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Let Them Eat Cable: Roasting TV's Fiscally Irresponsible Chefs
September 17, 2011  | By Tom Brinkmoeller

The following is a rant. Because it is for a civilized website, I will do my best to keep it polite. But this is one idiocy, plucked from television's large army of dimwitted efforts, that makes me especially irritated. It has to do with cooking shows -- and the high cost of certain elite ingredients...


A Sept. 13 Associated Press story had this as its lead:

"The ranks of the nation's poor have swelled to a record 46.2 million -- nearly 1 in 6 Americans -- as the prolonged pain of the recession leaves millions still struggling and out of work. And the number without health insurance has reached 49.9 million, the most in over two decades."

As I revealed in a piece I wrote for this site a few months ago, a lot of cooking shows find their way into our home. And it's the attitude of some of those overpaid, usually overweight TV cooks about ingredients that makes my blood rise to a rolling, well-salted boil.

Way too often, these hefty celebrities who are spending other people's money talk with maddening condescension to their audience about the use of ingredients -- more specifically, the enduring shame of not pouring the best olive oil, thin-slicing the costliest of truffles or flavoring "only with a wine you would drink yourself."

It goes on all the time, from using only freshly squeezed citrus to adding only a good (translate "expensive") chocolate, to flambeing only with a "really good" brandy. There is way too much of this snobbery. And its pervasiveness is matched only by its cluelessness.

Food Network's Ina Garten, host of Barefoot Contessa, is the champion practitioner of food snobbery, perhaps because she lives in East Hampton -- which appears, from watching her, to have been spared a recession (see photo at top of column). She's closely followed by Mario Batali and Emeril Lagasse. Perhaps because of her many years at Gourmet, even Sara Moulton sometimes slips into a fantasy mode while Rachael Ray (above) has turned Extra Virgin Olive Oil into not only an acronym, but an official grocery-store brand: EVOO.


I heard a chef today tell his viewers if they used concentrated orange juice in the recipe he was preparing instead of squeezing the juice from whole oranges, "You'd better not tell me about it." That is was Chef Walter Stalb (right), whose A Taste if History runs on perpetually impoverished public television, made the transgression all the more absurd.

The list is longer, but it's the attitude more than the transgressors that burns me.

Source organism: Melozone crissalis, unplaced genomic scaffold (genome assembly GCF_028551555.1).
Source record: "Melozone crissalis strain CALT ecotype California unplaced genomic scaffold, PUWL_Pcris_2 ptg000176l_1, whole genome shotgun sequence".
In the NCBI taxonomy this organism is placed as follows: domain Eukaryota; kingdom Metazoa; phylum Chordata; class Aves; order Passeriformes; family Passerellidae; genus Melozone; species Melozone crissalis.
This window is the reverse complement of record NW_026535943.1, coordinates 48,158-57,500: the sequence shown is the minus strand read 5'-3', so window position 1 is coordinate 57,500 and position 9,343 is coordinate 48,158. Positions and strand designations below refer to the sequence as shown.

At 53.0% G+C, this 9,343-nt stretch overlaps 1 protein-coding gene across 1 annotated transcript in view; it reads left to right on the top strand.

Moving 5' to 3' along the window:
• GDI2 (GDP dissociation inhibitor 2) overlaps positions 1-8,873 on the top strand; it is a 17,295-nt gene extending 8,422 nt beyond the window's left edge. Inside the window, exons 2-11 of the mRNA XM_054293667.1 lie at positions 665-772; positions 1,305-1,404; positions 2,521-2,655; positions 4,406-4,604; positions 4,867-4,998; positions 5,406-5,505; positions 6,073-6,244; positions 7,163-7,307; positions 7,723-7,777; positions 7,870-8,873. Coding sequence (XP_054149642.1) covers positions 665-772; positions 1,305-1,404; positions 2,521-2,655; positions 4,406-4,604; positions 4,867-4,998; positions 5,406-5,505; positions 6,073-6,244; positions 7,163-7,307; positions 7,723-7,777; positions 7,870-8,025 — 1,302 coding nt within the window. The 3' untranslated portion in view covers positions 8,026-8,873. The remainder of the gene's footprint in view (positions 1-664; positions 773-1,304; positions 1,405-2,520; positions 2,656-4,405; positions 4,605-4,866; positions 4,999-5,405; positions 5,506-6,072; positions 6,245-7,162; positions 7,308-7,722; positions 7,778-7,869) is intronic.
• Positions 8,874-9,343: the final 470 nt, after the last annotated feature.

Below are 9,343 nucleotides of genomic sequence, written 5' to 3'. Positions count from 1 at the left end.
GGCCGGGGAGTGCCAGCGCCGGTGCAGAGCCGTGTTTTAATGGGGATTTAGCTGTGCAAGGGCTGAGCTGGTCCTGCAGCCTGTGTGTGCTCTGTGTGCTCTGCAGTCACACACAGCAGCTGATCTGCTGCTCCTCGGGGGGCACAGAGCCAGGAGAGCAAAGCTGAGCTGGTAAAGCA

One in six Americans is living in poverty, and almost 50 million Americans can't afford a visit to a physician. If these prima-donna disciples of standing rib and Courvoisier really believe their stern advisories to pay top prices for quickly digested ingredients will indeed persuade their followers to buy only highly priced hunks of Parmigiano-Reggiano or imported Belgian chocolates instead of doing more necessary things with their limited funds, then these baloney-brained chefs should be indicted for child endangerment, gross misuse of funds and abject moronity.

I heard my parents talk about the Great Depression. What we're in the midst of today isn't as bad as that time. Nonetheless, it's a awful time most of us are enduring. It's not the time, I believe, to be endlessly espousing the kind of blind, siphoning materialism that helped put us all here. Cheese from a green can isn't great, but it won't mark you with an indelible brand of shame either.

If there is any parallel path in the fate of a monarch who ignored the crumbling world around her to sell her subjects on the qualities of cake, and were I one of the celebrity chefs who seem to share that same vacant thought process, I would keep my chef's knives locked up and the Cuisinart permanently unplugged, before someone flambeed me with some cooking sherry.

From a screw-top bottle.


Mac said:

Hey, if it's any consolation, Tom, the deals these chefs make to lend their names to merchandise (books to frypans and DVDs) don't last beyond one Mother's Day to Christmas cycle. By the following spring, much of this junk can be had for pennies on the dollar at buyout joints like Big Lots and (East Coast) Ollies Bargain Outlets. Ollies' current ad hawks some guy named Marcus Samuelsson's wares closed out. Next?Maybe Julia Grownup's "Here's Cooking At You" from PBS old Electric Company has a deal in the works.

Comment posted on September 17, 2011 8:30 AM

john said:

I don't think it's snobbish or out of bounds for cooks to recommend high-quality ingredients in their recipes. I'm sorry for anyone for whom extra-virgin olive oil is an unthinkable extravagance, but if people can't even afford cooking oil, maybe cooking shows aren't for them.

I do laugh when Ina Garten blithely calls for a pound or two of cooked lobster meat, or when Martha Stewart's recipes call for precious and extravagantly expensive ingredients which she uses in such minuscule amounts they couldn't possibly make any difference in the finished product.